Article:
Enter the Voting Rights Act of 1965. It was drafted to end a century of disenfranchisement of black voters, especially in the states of the Confederacy. No more literacy tests. No more poll taxes. And significantly, no more maps drawn specifically to exclude minority voters from power. Today the Congressional Black Caucus has 41 members. The Hispanic Congressional Caucus has 17 members, though there are more Latino members of congress who choose not to join.

The Voting Rights Act reversed the practice of breaking up communities of interest, and pushed the system in the opposite direction. Today congressional district meander across states to attach minority neighborhoods using highways, riverbanks, and highly detailed census data to stitch together minority supermajorities.

Why supermajorities? Because the assumption is that white voters won't cast votes for minority candidates, even when they belong to the same party. Is that as true as it was in 1965, when the Voting Rights Act was signed? Is it as true as it was in 1983, when in almost entirely Democratic Chicago, the Democratic nominee Harold Washington won by a whisker against his white Republican opponent? Nevada, home to a large Latino minority, now has a Latino governor. A Republican, Brian Sandoval. Idaho, not home to a large Latino population, now has a Puerto Rican-born member of congress, Raul Labrador.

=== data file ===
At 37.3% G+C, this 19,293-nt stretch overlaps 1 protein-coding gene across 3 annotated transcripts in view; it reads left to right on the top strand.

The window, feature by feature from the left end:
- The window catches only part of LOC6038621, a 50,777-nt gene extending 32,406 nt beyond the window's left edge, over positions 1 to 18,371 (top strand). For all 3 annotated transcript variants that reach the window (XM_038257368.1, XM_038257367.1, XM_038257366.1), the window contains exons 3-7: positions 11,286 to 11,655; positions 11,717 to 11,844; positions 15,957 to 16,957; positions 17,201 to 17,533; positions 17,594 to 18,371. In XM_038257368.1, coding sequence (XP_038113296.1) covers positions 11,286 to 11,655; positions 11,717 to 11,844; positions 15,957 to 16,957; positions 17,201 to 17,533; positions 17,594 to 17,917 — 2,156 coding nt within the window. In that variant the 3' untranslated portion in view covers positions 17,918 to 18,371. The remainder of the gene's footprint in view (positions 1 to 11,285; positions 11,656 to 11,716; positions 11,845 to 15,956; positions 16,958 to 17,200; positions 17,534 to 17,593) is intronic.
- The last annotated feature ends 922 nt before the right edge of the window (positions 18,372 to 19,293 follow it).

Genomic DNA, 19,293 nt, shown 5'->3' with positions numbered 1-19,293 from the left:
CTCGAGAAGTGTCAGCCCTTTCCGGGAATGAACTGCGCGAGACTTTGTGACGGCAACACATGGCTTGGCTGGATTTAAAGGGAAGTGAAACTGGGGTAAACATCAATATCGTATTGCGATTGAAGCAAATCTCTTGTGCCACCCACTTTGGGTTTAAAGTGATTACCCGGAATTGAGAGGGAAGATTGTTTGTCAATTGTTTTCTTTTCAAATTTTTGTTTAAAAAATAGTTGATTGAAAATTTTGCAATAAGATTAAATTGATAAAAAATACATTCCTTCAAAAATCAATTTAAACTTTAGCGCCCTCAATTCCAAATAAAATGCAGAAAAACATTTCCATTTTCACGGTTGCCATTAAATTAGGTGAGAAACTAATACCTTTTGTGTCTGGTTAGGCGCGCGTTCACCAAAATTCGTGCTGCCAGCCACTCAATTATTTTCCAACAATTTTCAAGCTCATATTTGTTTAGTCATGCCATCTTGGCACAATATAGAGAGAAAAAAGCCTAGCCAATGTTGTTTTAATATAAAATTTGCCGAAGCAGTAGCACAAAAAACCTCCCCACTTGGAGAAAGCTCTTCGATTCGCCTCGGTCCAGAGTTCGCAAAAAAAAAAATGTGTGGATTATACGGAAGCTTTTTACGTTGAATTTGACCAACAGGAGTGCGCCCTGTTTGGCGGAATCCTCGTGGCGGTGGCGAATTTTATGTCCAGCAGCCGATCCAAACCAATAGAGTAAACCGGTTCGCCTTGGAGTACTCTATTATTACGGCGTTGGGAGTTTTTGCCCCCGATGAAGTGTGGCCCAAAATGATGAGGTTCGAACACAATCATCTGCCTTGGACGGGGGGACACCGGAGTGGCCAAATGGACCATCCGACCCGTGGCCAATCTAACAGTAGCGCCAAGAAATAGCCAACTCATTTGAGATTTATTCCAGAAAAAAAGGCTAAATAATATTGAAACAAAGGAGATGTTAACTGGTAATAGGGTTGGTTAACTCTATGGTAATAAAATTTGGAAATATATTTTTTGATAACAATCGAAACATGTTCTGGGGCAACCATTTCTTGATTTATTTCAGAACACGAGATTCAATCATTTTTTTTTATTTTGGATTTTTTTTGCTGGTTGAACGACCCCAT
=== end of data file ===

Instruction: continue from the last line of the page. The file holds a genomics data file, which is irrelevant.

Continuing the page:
On the other hand, the Voting Rights Act has had the unintended consequence, according to many political scientists, of making the South more Republican, and more conservative. How? By putting minority populations into districts together in order to achieve supermajority seats, making the other seats whiter, and more Republican. White Southern Democrats, who could once count on a coalition of black voters and a small group of more liberal white voters to maintain a tenuous hold on their seats, now had little hope.